The Sweet Bitterness of Grief

Product DetailsI mentioned this excellent book awhile back: A Grace Disguised by Jerry Sittser.  He wrote it after he lost his mother, wife, and daughter in a car accident.  On the topic of grief this book is one of the best.  Here’s a quote that got my attention in a big way:

“The accident itself bewilders me as much today as it did three years ago.  Much good has come from it, but all the good in the world will never make the accident itself good.  It remains a horrible, tragic, and evil event to me.  A million people could be helped as a result of the tragedy, but that would not be enough to explain and justify it.  The badness of the event and the goodness of the results are related, to be sure, but they are not the same.  The latter is a consequence of the former, but the latter does not make the former legitimate or right or good.  I do not believe that I lost three members of my family in order that I might change for the better, raise three healthy children, or write a book.  I still want them back, and I always will, no matter what happens as a result of their deaths.”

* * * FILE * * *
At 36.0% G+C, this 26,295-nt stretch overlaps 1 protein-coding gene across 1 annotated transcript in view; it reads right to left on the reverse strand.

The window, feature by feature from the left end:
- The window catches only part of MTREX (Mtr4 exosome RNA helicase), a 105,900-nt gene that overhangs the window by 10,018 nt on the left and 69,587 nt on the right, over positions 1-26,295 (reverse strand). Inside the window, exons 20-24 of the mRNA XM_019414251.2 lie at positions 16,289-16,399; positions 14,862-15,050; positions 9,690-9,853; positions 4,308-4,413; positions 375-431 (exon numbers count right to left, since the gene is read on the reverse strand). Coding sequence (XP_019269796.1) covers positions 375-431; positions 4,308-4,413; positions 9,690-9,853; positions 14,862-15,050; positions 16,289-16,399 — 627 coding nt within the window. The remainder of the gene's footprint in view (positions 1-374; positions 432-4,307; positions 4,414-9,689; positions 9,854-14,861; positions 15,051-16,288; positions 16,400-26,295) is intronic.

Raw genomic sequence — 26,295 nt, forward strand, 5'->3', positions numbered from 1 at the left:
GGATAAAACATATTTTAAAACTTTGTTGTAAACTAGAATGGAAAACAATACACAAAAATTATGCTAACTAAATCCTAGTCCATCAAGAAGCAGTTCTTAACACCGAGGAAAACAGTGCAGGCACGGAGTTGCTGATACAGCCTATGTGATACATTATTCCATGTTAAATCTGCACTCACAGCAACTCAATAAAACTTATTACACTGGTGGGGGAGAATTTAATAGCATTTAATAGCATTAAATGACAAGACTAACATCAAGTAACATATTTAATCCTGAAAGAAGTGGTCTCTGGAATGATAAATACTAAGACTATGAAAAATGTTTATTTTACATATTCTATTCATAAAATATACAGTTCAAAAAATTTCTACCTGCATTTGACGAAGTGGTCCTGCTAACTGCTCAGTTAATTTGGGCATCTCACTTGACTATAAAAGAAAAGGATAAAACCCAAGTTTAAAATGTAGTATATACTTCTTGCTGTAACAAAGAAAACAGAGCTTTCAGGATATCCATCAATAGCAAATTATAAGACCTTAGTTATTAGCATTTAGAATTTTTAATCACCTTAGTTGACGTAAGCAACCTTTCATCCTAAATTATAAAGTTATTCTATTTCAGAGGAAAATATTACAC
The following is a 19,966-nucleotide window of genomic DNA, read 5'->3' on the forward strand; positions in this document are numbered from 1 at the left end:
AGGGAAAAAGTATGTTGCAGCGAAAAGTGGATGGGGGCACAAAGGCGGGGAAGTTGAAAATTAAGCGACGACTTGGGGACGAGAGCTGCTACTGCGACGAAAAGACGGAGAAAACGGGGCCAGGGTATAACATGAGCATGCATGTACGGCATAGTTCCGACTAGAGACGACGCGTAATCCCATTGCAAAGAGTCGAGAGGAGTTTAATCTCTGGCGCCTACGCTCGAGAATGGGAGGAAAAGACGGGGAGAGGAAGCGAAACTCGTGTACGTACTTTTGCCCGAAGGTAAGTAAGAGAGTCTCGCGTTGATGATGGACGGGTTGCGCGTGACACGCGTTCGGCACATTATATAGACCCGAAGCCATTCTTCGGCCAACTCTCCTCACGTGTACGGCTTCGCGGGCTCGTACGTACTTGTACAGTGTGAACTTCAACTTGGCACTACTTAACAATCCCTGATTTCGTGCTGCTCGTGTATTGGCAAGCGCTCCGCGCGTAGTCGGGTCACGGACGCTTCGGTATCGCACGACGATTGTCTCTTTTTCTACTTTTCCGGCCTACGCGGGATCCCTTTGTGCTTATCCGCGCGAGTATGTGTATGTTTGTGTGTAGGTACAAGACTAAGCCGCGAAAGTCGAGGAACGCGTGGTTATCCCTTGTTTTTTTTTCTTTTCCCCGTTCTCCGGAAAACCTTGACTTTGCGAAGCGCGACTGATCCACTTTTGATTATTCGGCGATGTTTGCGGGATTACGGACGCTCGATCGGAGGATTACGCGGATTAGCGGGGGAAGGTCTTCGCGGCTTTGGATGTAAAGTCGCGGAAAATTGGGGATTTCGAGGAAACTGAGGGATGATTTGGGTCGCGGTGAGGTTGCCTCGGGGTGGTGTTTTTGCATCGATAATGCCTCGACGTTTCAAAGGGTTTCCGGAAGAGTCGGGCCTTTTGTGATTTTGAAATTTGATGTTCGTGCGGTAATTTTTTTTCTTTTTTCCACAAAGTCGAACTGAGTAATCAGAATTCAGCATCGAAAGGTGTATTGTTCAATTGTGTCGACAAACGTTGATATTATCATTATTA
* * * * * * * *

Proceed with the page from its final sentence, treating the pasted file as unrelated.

“Yet the grief I feel is sweet as well as bitter.  I still have a sorrowful soul; yet I wake up every morning joyful, eager for what the new day will bring.  Never have I felt as much pain as I have in the last three years; never have I experienced as much pleasure in simply being alive and living an ordinary life.  Never have I felt so broken; yet never have I been so whole.  Never have I been so aware of my weakness and vulnerability; yet never have I been so content and felt so strong.  Never has my soul been more dead; yet never has my soul been more alive.  What I once considered mutually exclusive – sorrow and joy, pain and pleasure, death and life – have become parts of a greater whole.  My soul has been stretched.”

“Above all, I have become aware of the power of God’s grace and my need for it.  My soul has grown because it has been awakened to the goodness and love of God.  God has been present in my life these past three years, even mysteriously in the accident.  God will continue to be present to the end of my life and through all eternity.  God is growing my soul, making it bigger, and filling it with himself.  My life is being transformed.  Though I have endured pain, I believe that the outcome is going to be wonderful” (198-199).

Jerry Sittser, A Grace Disguised.

rev shane lems